Now that we have an idea of the performance gains you might see between the two generations of systems for applications we were curious about a games and graphics. Since the GTX 570 is basically an updated FERMI version of the GTX 470, we did not expect to see significant gains in performance. The GTX 470 was a Super Clocked EVGA version and the GTX 570 is the Classified version from EVGA. We ran all these tests at both the maximum resolution of our 30″ display, 2560 x 1600 and a more common 1920 x 1200.
Aliens vs Predator D3D11 Benchmark v1.03
This is a stand alone benchmark based on the Aliens vs. Predator game we use frequently around Legit Reviews to test our graphics cards with DirectX 11 using heavy tessellation.
Our guess about not being a big difference was fairly accurate with this test showing modest 15% and 14% improvement between the systems. The refinement in the GF110 in conjunction with the updated motherboard chip set and newest CPU is showing the advantages of current generation gear.
S.T.A.L.K.E.R.: Call of Pripyat
S.T.A.L.K.E.R CoP is another standard benchmark we have been running lately to push the DirectX 11 load on our GPU’s. This game / benchmark uses XRAY 1.6 Engine and a lot of tessellation and Enhanced Full Dynamic Lighting.
This benchmark from the S.T.A.L.K.E.R CoP game showed a 16% and 14% improvement moving to Sandy Bridge / GF110 system. At the highest resolution this is a 7 FPS gain which could make the difference between playable and laggy in some games.
Metro 2033 is an extremely demanding DirectX 11 game that has made many a GPU cry mercy. This game utilizes the multi-threaded 4A Engine to really taxes these GPU’s. The engine usesvolumetric fog, film grain effects, sub-surface scattering, HDR tone mapping, object blur, and parallax mapping. The settings were MSAA 4x, AF16x, and all other settings set to maximum.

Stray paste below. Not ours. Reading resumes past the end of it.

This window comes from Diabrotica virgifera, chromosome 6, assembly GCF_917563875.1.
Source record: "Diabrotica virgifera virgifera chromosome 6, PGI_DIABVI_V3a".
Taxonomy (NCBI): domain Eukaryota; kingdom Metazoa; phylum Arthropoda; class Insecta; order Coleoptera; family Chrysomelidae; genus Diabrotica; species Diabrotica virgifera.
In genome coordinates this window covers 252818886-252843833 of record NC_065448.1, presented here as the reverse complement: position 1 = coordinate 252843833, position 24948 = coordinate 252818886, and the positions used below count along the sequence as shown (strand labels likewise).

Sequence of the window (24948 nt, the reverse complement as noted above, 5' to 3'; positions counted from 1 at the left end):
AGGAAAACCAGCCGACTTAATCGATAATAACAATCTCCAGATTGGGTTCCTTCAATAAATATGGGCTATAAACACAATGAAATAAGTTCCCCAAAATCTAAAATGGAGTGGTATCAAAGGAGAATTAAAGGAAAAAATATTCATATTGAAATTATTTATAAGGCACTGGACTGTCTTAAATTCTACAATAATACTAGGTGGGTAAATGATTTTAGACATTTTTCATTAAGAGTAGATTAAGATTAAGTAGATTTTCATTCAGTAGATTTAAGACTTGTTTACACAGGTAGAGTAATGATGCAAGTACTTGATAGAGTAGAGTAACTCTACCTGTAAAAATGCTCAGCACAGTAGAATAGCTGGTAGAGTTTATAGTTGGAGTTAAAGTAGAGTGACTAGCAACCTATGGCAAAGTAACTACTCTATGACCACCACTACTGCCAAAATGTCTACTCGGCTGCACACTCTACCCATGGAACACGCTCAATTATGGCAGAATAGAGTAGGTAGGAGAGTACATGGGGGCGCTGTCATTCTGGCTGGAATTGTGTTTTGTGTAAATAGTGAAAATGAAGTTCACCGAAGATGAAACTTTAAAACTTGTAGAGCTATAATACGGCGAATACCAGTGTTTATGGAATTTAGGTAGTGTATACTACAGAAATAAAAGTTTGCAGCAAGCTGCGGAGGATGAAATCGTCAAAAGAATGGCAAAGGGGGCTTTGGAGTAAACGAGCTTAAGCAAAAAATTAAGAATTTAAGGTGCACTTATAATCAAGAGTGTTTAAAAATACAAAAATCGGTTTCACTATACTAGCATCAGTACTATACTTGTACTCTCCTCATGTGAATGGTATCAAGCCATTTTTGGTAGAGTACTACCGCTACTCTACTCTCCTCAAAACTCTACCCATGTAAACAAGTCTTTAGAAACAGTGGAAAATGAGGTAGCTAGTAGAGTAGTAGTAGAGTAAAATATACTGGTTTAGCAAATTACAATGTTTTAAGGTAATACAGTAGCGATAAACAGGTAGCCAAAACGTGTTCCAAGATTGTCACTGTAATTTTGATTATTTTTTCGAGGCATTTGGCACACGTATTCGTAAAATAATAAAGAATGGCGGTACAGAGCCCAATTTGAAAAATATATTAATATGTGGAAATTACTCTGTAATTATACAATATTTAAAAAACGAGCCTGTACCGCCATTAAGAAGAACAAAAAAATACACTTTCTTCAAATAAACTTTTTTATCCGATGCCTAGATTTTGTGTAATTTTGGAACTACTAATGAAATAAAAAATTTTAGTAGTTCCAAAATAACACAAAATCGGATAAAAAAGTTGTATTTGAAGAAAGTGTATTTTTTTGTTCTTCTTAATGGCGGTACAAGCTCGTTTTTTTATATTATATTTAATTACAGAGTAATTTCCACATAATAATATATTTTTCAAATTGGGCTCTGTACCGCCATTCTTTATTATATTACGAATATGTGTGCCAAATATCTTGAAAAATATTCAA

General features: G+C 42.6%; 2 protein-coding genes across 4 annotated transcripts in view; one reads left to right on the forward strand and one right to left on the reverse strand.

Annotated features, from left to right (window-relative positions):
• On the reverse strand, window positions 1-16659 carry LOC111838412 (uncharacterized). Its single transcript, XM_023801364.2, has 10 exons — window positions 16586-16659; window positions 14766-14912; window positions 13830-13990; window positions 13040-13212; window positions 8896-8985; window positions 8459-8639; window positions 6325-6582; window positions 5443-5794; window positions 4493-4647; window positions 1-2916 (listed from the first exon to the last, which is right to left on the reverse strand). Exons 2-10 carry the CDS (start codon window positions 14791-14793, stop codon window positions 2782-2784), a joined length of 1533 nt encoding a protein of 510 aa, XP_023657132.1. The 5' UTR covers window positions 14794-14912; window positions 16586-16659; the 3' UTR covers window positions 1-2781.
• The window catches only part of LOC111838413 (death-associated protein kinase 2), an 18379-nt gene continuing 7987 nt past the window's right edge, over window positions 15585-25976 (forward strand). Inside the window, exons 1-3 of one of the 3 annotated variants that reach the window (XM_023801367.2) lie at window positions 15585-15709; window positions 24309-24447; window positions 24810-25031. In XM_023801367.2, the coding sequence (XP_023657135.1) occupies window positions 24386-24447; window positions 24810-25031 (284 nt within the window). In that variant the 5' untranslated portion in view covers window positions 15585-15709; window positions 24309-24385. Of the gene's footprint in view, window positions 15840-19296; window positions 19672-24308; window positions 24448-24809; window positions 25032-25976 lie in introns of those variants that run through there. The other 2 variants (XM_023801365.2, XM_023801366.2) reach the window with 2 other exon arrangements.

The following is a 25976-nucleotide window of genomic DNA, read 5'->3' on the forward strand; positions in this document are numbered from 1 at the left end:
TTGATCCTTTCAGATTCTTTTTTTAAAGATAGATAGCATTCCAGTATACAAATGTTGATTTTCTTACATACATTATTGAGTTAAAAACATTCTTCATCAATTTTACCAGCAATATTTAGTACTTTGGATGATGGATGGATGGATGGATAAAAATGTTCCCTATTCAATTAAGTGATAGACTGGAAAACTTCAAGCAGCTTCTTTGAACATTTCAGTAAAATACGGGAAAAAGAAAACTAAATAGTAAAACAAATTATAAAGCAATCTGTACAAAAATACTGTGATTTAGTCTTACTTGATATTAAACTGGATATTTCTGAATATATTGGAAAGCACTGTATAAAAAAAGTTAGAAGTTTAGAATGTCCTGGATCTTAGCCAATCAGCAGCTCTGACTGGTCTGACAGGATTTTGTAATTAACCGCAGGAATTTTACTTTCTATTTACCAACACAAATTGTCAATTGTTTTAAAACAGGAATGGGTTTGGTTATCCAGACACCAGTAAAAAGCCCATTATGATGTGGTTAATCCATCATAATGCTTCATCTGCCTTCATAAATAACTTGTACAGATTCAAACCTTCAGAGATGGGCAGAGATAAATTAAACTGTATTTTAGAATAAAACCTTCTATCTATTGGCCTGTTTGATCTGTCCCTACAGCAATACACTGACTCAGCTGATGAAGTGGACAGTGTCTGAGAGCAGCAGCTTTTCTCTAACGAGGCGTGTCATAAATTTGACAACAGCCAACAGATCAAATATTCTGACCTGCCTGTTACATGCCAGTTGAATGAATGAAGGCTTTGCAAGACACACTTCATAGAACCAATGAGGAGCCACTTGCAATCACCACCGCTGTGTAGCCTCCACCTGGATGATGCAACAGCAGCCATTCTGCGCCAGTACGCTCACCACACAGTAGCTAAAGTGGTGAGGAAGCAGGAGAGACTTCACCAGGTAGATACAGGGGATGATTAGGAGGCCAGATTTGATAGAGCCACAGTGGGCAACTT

While both GPU’s struggled a bit at the 2560 x 1600 resolution giving us OK but not really smooth playable gaming the new system actually wasn’t bad. Running at 25.2 FPS the new rig was getting close enough to the ideal minimum of 30 FPS that just dialing down some of the eye candy a notch should put this title above that mark for a fully playable experience. The 17% and 19% improvement is again consistent with the other gaming benchmarks.
While we did not see the 35% improvement that 3D Mark Vantage showed we did see an average of a 16% improvement in graphics performance across all these titles. To be fair these are DirectX 11 titles and as we said earlier 3D Mark Vantage is a DirectX 10 engine which could be the reason for the difference in percentages. For me a 16% average improvement is about when I start thinking it could be worth it to jump to the next generation hardware. Over 25% and I feel like I am way behind the curve.